Sunday, December 12, 2004

what's left

This afternoon, we went to a friend's holiday open house, and I found myself at his garden looking at what I also see in my garden, clumps of lavendar and lambs ear that continue to show some form of life, of hanging in.

For the most part, our recent temps have been mild and wet, much warmer than our averages for this time of year. So the ground is still soft to walk upon, and not all the plant life in the garden has calcified into the dead dry stuff of deep winter.

At least till now.

The day has been heavy in clouds, giving us a constant wash of gray hues. Interestingly, today is the day in the Advent season when rose color is used in the candle in the wreath, as well as for the priest's vestments.

Arise, shine, for your light has come...Isaiah's words that we sang today from Handel's Messiah at church.

But even that bit of festivity could not totally resist the overwhelming gray of the sky.

And the wind started, howling down through the trees and between houses. Cold, bitter wind. As loud as an ocean wave, at times. Soon, all life in the garden will disolve along its surfaces, and the ground, soft and easy, will freeze hard into a metallic bond. Deep, underneath, one could find secrets and surprises for next spring, but we do not see that.


lemming said...

I've had several dreadful (dread rather than violence) nightmares about lambs' ear - no idea why...

Don said...

Bless your heart. Lamb's ear is one of the more benign of plants. I like to feel it when I am out gardening, and I certainly like the gray green silver coloring.

Anonymous said...

Hi Don!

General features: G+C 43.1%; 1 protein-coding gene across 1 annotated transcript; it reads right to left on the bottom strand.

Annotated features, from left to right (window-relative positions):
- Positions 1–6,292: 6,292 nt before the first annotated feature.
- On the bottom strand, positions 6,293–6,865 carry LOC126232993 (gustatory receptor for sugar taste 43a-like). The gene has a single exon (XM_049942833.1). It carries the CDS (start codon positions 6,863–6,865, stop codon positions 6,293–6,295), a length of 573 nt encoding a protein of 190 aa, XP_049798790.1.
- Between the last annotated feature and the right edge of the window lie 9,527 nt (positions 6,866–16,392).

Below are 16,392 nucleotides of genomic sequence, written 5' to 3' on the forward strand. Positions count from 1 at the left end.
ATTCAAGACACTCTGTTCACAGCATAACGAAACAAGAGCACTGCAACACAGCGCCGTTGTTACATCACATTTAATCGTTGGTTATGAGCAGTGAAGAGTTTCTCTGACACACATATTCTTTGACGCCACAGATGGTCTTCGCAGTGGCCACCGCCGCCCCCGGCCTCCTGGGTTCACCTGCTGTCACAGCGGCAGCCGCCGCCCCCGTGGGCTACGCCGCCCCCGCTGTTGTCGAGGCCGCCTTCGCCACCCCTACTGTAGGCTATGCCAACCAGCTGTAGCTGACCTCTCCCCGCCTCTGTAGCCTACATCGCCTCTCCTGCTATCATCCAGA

It's me, Lyn (Bubberette). I love your descriptions of your garden.

I moved in March to a house of my own, and I have gardens again -- a big veggie garden, flower beds all the way around my house, rose bed in a nice well-drained sunny spot in the back, and hundreds of bulbs recently planted. I was fortunate to land next door to a gardener who's lived in my working-class neighborhood for more than 45 years, and who has helped fill my beds with yellow, white and purple irises. Mike let me dig up my perennials at his house, so I am pleased not to have abandoned them.

My back yard ends in a ravine -- what had been the trolly line from Richmond to Ashland and is now a powerline right-of-way. So if I ever run out of room, I can start terracing. Right now, though, it's overrun with honeysuckle and blackberry vines and teeming with birds and small animals and I like it that way.

My veggie patch was astounding for a first year garden -- bushels of tomatos and cukes, watermelon and cantelope for the whole neighborhood, and assorted other veggies. Now it's planted in mustard, kale, spinach, garlic, and two rows of english peas I planted too late but are still clinging to life despite several hard frosts.

I hope that you and your sweetie pie have a wonderful Christmas, a warm cozy new year, and a glorious spring.


Don said...

La bubbaette -- Thanks for stopping by. I'd love to chat about your new garden. I've missed reading and talking with you. I'll drop an email off. You know, you really should have your own garden blog.

I can help you make one.